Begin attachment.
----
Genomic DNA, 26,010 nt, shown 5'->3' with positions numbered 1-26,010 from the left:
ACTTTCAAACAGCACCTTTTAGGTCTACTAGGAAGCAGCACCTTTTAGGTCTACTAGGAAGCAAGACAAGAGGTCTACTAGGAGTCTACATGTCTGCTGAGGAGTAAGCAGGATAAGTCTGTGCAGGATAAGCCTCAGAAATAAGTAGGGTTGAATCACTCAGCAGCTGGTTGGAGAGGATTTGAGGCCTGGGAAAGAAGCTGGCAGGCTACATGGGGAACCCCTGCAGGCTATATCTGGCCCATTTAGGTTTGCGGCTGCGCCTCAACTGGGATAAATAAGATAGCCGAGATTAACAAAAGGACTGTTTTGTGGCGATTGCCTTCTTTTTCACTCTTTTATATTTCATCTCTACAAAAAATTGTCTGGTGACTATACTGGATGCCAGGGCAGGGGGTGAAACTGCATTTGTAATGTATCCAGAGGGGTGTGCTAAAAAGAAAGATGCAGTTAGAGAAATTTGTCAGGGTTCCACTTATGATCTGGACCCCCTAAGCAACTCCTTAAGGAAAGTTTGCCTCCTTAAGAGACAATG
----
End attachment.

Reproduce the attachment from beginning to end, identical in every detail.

Genomic DNA, 26,010 nt, shown 5'->3' with positions numbered 1-26,010 from the left:
ACTTTCAAACAGCACCTTTTAGGTCTACTAGGAAGCAGCACCTTTTAGGTCTACTAGGAAGCAAGACAAGAGGTCTACTAGGAGTCTACATGTCTGCTGAGGAGTAAGCAGGATAAGTCTGTGCAGGATAAGCCTCAGAAATAAGTAGGGTTGAATCACTCAGCAGCTGGTTGGAGAGGATTTGAGGCCTGGGAAAGAAGCTGGCAGGCTACATGGGGAACCCCTGCAGGCTATATCTGGCCCATTTAGGTTTGCGGCTGCGCCTCAACTGGGATAAATAAGATAGCCGAGATTAACAAAAGGACTGTTTTGTGGCGATTGCCTTCTTTTTCACTCTTTTATATTTCATCTCTACAAAAAATTGTCTGGTGACTATACTGGATGCCAGGGCAGGGGGTGAAACTGCATTTGTAATGTATCCAGAGGGGTGTGCTAAAAAGAAAGATGCAGTTAGAGAAATTTGTCAGGGTTCCACTTATGATCTGGACCCCCTAAGCAACTCCTTAAGGAAAGTTTGCCTCCTTAAGAGACAATG